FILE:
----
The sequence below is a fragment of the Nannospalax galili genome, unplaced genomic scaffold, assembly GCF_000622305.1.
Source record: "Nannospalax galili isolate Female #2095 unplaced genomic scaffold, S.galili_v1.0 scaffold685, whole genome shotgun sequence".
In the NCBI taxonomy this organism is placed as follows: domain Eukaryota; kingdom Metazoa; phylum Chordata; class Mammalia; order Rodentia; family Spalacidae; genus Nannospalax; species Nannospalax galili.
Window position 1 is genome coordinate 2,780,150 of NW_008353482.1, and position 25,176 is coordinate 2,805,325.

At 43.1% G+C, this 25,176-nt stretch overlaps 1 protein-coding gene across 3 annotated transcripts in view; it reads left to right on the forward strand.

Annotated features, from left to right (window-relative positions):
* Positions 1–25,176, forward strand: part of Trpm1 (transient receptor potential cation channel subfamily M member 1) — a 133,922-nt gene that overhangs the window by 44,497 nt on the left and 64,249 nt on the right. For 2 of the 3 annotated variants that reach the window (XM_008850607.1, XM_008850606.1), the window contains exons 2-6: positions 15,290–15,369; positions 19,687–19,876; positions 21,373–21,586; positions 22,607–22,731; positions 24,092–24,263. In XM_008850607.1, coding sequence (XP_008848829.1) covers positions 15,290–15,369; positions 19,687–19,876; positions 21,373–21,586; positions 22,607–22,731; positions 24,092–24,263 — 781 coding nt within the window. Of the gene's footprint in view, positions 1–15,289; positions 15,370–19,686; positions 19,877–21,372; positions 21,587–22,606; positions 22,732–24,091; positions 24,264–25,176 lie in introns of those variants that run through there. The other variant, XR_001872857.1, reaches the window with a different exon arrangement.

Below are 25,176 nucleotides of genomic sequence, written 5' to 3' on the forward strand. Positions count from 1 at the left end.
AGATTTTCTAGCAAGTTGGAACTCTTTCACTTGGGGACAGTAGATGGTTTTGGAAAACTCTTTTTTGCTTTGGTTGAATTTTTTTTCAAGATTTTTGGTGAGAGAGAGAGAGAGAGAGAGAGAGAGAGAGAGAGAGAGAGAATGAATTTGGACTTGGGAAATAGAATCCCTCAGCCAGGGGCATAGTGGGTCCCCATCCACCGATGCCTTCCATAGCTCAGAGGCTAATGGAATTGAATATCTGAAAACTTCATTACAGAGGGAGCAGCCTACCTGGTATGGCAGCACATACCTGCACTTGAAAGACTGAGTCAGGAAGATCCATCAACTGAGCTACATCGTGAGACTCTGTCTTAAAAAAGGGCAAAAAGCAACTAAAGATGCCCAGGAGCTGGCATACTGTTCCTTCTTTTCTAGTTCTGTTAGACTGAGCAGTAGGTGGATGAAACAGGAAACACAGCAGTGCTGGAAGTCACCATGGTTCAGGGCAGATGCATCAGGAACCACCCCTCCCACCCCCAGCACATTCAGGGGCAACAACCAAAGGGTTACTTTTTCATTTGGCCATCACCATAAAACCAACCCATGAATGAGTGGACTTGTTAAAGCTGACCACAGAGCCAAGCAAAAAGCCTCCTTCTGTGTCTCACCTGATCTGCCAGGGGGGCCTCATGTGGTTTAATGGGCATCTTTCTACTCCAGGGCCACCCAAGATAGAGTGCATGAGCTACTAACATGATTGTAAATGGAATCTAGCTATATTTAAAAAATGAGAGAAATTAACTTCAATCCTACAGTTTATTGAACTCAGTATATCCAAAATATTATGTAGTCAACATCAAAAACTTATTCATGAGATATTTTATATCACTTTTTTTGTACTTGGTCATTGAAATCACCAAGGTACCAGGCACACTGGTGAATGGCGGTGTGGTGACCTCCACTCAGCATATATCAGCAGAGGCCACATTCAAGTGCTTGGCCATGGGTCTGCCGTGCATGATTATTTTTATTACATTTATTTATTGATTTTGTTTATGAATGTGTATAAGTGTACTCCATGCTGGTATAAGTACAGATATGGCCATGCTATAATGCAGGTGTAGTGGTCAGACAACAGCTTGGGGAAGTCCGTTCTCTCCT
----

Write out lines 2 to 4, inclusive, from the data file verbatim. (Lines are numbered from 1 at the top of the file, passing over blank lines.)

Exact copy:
Source record: "Nannospalax galili isolate Female #2095 unplaced genomic scaffold, S.galili_v1.0 scaffold685, whole genome shotgun sequence".
In the NCBI taxonomy this organism is placed as follows: domain Eukaryota; kingdom Metazoa; phylum Chordata; class Mammalia; order Rodentia; family Spalacidae; genus Nannospalax; species Nannospalax galili.
Window position 1 is genome coordinate 2,780,150 of NW_008353482.1, and position 25,176 is coordinate 2,805,325.